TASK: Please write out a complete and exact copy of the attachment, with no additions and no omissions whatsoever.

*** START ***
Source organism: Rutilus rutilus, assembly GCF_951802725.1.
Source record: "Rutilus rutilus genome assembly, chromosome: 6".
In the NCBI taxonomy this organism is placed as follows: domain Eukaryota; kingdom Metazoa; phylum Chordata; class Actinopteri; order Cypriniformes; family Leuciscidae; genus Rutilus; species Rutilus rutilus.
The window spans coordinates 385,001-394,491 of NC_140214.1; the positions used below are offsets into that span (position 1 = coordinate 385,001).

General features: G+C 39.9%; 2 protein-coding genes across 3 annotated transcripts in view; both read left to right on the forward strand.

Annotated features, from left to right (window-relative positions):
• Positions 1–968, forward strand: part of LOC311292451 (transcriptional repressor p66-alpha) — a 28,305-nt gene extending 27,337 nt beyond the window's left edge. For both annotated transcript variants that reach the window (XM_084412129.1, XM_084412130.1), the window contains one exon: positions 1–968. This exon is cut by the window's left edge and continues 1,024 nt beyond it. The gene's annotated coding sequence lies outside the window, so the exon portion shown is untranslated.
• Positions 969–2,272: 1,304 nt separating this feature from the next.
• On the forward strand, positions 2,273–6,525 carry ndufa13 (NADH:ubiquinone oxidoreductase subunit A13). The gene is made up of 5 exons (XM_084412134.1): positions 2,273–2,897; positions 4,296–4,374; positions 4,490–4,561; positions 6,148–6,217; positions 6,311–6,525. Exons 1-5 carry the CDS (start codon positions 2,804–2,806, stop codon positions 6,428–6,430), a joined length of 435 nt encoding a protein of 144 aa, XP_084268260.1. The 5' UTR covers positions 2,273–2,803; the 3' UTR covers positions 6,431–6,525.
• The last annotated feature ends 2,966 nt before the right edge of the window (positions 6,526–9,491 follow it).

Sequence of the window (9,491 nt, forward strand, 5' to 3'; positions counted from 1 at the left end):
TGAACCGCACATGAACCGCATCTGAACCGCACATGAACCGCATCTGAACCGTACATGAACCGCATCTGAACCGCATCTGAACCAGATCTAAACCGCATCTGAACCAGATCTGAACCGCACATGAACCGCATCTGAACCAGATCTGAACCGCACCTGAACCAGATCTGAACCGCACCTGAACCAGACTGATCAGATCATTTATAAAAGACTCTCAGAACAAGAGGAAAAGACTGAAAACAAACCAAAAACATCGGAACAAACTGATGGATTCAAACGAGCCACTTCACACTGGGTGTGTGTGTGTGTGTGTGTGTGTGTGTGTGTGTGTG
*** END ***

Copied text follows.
Source organism: Rutilus rutilus, assembly GCF_951802725.1.
Source record: "Rutilus rutilus genome assembly, chromosome: 6".
In the NCBI taxonomy this organism is placed as follows: domain Eukaryota; kingdom Metazoa; phylum Chordata; class Actinopteri; order Cypriniformes; family Leuciscidae; genus Rutilus; species Rutilus rutilus.
The window spans coordinates 385,001-394,491 of NC_140214.1; the positions used below are offsets into that span (position 1 = coordinate 385,001).

General features: G+C 39.9%; 2 protein-coding genes across 3 annotated transcripts in view; both read left to right on the forward strand.

Annotated features, from left to right (window-relative positions):
• Positions 1–968, forward strand: part of LOC311292451 (transcriptional repressor p66-alpha) — a 28,305-nt gene extending 27,337 nt beyond the window's left edge. For both annotated transcript variants that reach the window (XM_084412129.1, XM_084412130.1), the window contains one exon: positions 1–968. This exon is cut by the window's left edge and continues 1,024 nt beyond it. The gene's annotated coding sequence lies outside the window, so the exon portion shown is untranslated.
• Positions 969–2,272: 1,304 nt separating this feature from the next.
• On the forward strand, positions 2,273–6,525 carry ndufa13 (NADH:ubiquinone oxidoreductase subunit A13). The gene is made up of 5 exons (XM_084412134.1): positions 2,273–2,897; positions 4,296–4,374; positions 4,490–4,561; positions 6,148–6,217; positions 6,311–6,525. Exons 1-5 carry the CDS (start codon positions 2,804–2,806, stop codon positions 6,428–6,430), a joined length of 435 nt encoding a protein of 144 aa, XP_084268260.1. The 5' UTR covers positions 2,273–2,803; the 3' UTR covers positions 6,431–6,525.
• The last annotated feature ends 2,966 nt before the right edge of the window (positions 6,526–9,491 follow it).

Sequence of the window (9,491 nt, forward strand, 5' to 3'; positions counted from 1 at the left end):
TGAACCGCACATGAACCGCATCTGAACCGCACATGAACCGCATCTGAACCGTACATGAACCGCATCTGAACCGCATCTGAACCAGATCTAAACCGCATCTGAACCAGATCTGAACCGCACATGAACCGCATCTGAACCAGATCTGAACCGCACCTGAACCAGATCTGAACCGCACCTGAACCAGACTGATCAGATCATTTATAAAAGACTCTCAGAACAAGAGGAAAAGACTGAAAACAAACCAAAAACATCGGAACAAACTGATGGATTCAAACGAGCCACTTCACACTGGGTGTGTGTGTGTGTGTGTGTGTGTGTGTGTGTGTGTG